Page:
From the moment you enter a casino, a thousand strategic choices—from the sounds of slot machines designed to disguise losses as wins to the perfumed air, which, for one Vegas casino, increased slot machine revenue by 45%—have been made to keep you playing, and to keep you just hopeful enough to keep paying. It would be bad business for casinos to bankrupt players on a single hand or pull of a lever, intentionally. And for every dangled carrot that a player eventually grasps, the house has already ensured they’ve earned it back somewhere else.

So how do you ever truly get the upper hand against a system that is mathematically designed—what is known as the house edge—to prevent you from doing so? Well, some people have tried cheating. There’s card counting (which is technically not illegal, according to federal, state, and local laws), card switching, card marking, dice sliding, dealer bribing, and good old-fashioned peeking (or hole carding). But to even have an advantage by cheating, you must play every hand perfectly, like the infamous MIT blackjack team. Determined to beat the house with even more complex math—if just theoretically, for now—researchers at MIT are studying whether quantum entanglement can give players an advantage at the blackjack table.

For the average person without a quantum computer or the skills to count cards flawlessly, any attempt at cheating is almost always noticed, monitored, and in some scenarios, permitted, says data scientist Jeff Jonas. And he should know—he developed the programs casinos use to detect even the subtlest hints of fraud. NORA, or Non-Obvious Relationship Awareness, is a software program of Jonas’ creation, which uses available data to sleuth out connections like whether a dealer and a player are related, live in proximity to one another, or if a casino employee has any connections to known criminals. Any edge that the house hasn’t already secured through tamperproof mathematics, they’ve accounted for through surveillance.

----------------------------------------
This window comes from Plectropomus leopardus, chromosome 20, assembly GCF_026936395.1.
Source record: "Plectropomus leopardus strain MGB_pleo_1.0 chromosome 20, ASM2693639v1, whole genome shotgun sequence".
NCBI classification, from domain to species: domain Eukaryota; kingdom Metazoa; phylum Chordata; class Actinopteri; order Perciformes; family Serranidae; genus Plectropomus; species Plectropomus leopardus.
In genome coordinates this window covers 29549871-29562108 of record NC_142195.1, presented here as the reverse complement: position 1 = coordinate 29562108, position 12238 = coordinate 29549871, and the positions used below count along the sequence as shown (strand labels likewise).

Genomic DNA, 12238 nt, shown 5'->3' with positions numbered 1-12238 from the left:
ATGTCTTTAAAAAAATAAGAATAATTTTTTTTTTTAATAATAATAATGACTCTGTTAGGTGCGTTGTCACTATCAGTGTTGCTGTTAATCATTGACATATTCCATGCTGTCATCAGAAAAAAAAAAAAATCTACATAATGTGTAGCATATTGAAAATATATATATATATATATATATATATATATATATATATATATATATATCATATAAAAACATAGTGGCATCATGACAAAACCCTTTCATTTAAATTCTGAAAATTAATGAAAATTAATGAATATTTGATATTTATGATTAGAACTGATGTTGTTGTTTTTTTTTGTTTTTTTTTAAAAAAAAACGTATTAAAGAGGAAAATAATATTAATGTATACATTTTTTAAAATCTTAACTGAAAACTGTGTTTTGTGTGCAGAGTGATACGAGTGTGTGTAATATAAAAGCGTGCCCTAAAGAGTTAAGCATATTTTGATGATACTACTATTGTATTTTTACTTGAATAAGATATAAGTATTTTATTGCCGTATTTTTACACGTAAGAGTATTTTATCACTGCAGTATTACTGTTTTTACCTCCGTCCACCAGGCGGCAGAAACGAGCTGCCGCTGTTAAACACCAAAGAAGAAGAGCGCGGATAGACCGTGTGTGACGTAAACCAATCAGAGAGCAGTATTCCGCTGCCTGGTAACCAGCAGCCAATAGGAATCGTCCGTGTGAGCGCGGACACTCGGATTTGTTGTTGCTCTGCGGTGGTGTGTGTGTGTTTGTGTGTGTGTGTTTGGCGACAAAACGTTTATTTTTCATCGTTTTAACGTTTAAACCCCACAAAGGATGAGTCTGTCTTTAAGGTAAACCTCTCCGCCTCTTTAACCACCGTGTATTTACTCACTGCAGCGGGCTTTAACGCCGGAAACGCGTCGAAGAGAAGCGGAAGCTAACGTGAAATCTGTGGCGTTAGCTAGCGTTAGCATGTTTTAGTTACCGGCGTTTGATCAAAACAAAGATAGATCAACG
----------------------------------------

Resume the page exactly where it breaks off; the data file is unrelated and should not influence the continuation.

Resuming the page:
So, if you can’t gain an advantage by playing by the rules or even by breaking the rules, what’s left to do? Any level-headed person would tell you to reset your expectations or avoid the casinos completely. Some people throughout history have decided they simply weren’t going to play the game at all. Instead, they chose to rob them blind.

Casino heists are the ultimate underdog stories, and as such, it is a favorite subgenre in film. While Hollywood has given us its own edge-of-your-seat, romanticized take on the topic, the reality is arguably more dramatic and more impressive when one considers how unlikely success is. OLBG compiled a list of the 10 biggest casino heists ranging from “Ocean’s 11”-style complexity to stunning simplicity.

  • The Crown Casino Heist: $33M

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    The 2013 heist at Crown Casino is the largest and most Hollywood-esque operation on this list. Millionaire New Zealand businessman James Manning was invited by a VIP services manager at the Crown Casino in Perth, Australia, to play in the high rollers’ room. Manning won eight hands of blackjack, winning a total of $33 million. As it turns out, his luck was the result of breached security cameras and card signaling from the same VIP services manager who recruited him to play. Because Manning never cashed out his fraudulent winnings, the Crown Casino was able to remove him from the premises later that evening and keep the heist under wraps.